Read all you can and make the best decision for you. Check out your local suppliers for product and training, they may be your best recourse. Lighting is an excellent opportunity to expand your services if done well and maintained properly. For a third of the year, most of your clients are coming home from work after dark and would not get to enjoy the beautiful landscapes you have created or maintain without landscape lighting. You may want to experiment at home with the many different types of techniques of lighting, backlighting, moonlighting, area, path, etc. Use quality equipment from reputable dealers and learn all you can about design and installation.

Slow down, you could say that. With snow on the ground, daytime temps in the 30's and overnight in the teens, not much work to be outside. On the other hand, there is always lots of business matters to catch up on and education to pursue. I also use this time of year to recharge and plan next seasons strategy and expand my networking contacts. I might not have much work coming in this time of year, but I stay very busy!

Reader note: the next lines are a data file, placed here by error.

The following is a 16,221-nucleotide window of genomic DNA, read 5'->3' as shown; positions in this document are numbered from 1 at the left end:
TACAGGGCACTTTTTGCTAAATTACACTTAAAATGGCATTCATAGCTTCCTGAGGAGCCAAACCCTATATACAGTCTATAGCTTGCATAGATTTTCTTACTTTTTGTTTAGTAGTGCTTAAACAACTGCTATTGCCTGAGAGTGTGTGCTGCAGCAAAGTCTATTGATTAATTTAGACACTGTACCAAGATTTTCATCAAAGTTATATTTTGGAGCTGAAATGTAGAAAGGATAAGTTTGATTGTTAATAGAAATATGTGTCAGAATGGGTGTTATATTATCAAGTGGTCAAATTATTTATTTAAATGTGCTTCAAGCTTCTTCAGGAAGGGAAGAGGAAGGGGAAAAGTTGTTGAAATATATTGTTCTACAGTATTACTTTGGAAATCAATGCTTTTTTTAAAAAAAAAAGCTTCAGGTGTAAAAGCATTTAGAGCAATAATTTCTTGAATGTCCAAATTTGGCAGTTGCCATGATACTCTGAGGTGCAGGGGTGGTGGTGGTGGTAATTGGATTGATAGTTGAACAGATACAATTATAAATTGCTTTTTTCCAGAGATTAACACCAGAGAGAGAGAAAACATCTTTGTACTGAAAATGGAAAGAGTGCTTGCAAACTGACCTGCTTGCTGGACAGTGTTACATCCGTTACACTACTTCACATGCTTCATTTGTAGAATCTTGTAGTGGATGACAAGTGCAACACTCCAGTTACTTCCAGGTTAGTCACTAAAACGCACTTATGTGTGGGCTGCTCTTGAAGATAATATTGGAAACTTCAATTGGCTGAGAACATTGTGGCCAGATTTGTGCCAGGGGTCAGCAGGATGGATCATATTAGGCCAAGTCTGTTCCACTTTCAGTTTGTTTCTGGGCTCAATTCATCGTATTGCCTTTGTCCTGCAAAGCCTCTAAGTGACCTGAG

Frog Lights, LLC
12-18-2005, 01:30 AM
We will soon be introducing our new connectors. The design is much different than what is now on the market. The first to arrive will be for 10-12AWG. I cannot give an exact date as we have a way to go yet. It will make an excellent mechanical connection with more than adequate sealer. We are going to market it at a more than reasonable price. When we have stock I will supply samples for all to test. The new brand is: "Frog Nuts"

12-19-2005, 11:24 PM
I will definitely have to check those out. I can forsee some "Frog Nut" clothing merchandising going on in the near future for your company.

12-19-2005, 11:35 PM
I sure hope those nuts won't be too small or slippery.

Frog Lights, LLC
12-20-2005, 09:16 AM
They are unsalted nuts as they come from a fresh water pond !

08-07-2007, 02:15 PM
I ran across this old thread. What ever happened to "Frog Nuts"? Did Frog Lights ever develope them?